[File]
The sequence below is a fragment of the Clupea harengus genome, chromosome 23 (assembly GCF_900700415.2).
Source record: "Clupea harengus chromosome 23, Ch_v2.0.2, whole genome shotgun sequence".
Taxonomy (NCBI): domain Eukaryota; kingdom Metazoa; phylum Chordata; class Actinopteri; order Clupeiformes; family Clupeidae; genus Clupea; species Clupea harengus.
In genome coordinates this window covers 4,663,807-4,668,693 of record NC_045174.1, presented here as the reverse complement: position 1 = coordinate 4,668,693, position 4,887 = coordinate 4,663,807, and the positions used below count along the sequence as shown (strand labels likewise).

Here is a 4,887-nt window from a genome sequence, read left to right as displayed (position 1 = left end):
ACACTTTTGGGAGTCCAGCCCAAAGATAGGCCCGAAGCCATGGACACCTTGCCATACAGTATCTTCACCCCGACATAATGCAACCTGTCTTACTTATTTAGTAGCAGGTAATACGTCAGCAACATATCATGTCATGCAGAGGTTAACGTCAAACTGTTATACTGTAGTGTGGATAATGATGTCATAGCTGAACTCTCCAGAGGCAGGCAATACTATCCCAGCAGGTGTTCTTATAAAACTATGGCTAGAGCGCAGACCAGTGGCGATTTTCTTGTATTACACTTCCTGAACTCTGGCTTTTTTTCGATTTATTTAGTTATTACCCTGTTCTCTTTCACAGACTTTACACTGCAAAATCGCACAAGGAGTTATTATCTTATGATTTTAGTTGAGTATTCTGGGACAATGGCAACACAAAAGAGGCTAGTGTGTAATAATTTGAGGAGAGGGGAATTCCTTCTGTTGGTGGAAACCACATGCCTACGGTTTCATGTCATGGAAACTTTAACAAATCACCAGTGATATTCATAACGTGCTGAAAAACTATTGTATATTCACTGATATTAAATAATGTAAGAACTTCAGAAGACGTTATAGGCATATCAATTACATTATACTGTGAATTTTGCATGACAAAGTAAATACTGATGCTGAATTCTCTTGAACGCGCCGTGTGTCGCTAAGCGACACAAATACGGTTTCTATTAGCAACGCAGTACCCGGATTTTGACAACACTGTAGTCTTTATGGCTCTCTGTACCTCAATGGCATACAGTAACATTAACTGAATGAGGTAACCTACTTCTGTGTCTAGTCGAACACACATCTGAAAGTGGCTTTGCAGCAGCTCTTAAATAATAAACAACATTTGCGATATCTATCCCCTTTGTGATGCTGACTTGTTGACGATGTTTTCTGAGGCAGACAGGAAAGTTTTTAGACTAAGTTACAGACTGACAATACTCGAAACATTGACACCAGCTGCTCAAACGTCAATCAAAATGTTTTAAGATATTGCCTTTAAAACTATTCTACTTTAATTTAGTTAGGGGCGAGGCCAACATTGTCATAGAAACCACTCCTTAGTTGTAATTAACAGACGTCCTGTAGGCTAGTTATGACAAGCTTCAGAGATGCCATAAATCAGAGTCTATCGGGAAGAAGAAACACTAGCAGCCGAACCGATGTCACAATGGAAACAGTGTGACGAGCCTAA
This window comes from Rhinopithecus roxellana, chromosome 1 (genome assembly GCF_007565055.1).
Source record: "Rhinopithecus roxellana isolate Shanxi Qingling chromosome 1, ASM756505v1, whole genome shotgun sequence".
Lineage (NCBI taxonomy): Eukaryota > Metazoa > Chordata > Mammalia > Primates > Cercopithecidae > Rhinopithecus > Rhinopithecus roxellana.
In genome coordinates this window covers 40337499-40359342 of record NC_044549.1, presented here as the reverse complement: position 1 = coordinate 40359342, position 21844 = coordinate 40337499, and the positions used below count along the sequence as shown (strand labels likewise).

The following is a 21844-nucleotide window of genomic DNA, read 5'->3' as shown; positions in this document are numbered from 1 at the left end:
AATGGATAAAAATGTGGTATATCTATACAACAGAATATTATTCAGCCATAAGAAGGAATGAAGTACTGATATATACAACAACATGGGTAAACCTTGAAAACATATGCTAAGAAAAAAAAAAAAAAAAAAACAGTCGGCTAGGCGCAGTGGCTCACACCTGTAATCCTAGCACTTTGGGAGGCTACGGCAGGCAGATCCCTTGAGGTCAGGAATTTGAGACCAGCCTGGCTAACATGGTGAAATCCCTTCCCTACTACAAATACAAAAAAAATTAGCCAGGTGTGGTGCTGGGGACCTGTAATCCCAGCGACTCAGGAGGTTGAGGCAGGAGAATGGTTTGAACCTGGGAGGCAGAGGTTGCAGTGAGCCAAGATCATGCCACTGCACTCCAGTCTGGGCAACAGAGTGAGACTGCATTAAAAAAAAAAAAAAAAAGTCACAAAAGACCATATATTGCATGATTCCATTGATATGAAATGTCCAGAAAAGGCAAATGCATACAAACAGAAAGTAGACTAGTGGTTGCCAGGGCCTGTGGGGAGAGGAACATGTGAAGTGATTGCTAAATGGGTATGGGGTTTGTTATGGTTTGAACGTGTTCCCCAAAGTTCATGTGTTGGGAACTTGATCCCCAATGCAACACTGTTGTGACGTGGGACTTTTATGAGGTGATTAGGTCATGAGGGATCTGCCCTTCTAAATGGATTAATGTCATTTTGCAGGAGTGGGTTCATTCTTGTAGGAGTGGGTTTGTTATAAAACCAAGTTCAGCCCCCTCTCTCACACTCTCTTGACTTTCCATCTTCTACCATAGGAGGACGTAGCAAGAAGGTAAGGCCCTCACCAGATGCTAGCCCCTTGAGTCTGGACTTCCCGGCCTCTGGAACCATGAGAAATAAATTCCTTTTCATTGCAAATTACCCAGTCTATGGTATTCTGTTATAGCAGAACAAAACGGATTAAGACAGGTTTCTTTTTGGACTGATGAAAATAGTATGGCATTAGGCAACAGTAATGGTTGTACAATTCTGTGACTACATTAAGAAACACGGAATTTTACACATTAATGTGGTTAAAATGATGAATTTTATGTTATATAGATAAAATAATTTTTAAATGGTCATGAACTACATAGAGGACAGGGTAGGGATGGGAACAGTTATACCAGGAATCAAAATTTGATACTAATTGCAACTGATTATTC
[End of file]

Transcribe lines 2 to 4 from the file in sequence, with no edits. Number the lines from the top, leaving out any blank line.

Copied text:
Source record: "Clupea harengus chromosome 23, Ch_v2.0.2, whole genome shotgun sequence".
Taxonomy (NCBI): domain Eukaryota; kingdom Metazoa; phylum Chordata; class Actinopteri; order Clupeiformes; family Clupeidae; genus Clupea; species Clupea harengus.
In genome coordinates this window covers 4,663,807-4,668,693 of record NC_045174.1, presented here as the reverse complement: position 1 = coordinate 4,668,693, position 4,887 = coordinate 4,663,807, and the positions used below count along the sequence as shown (strand labels likewise).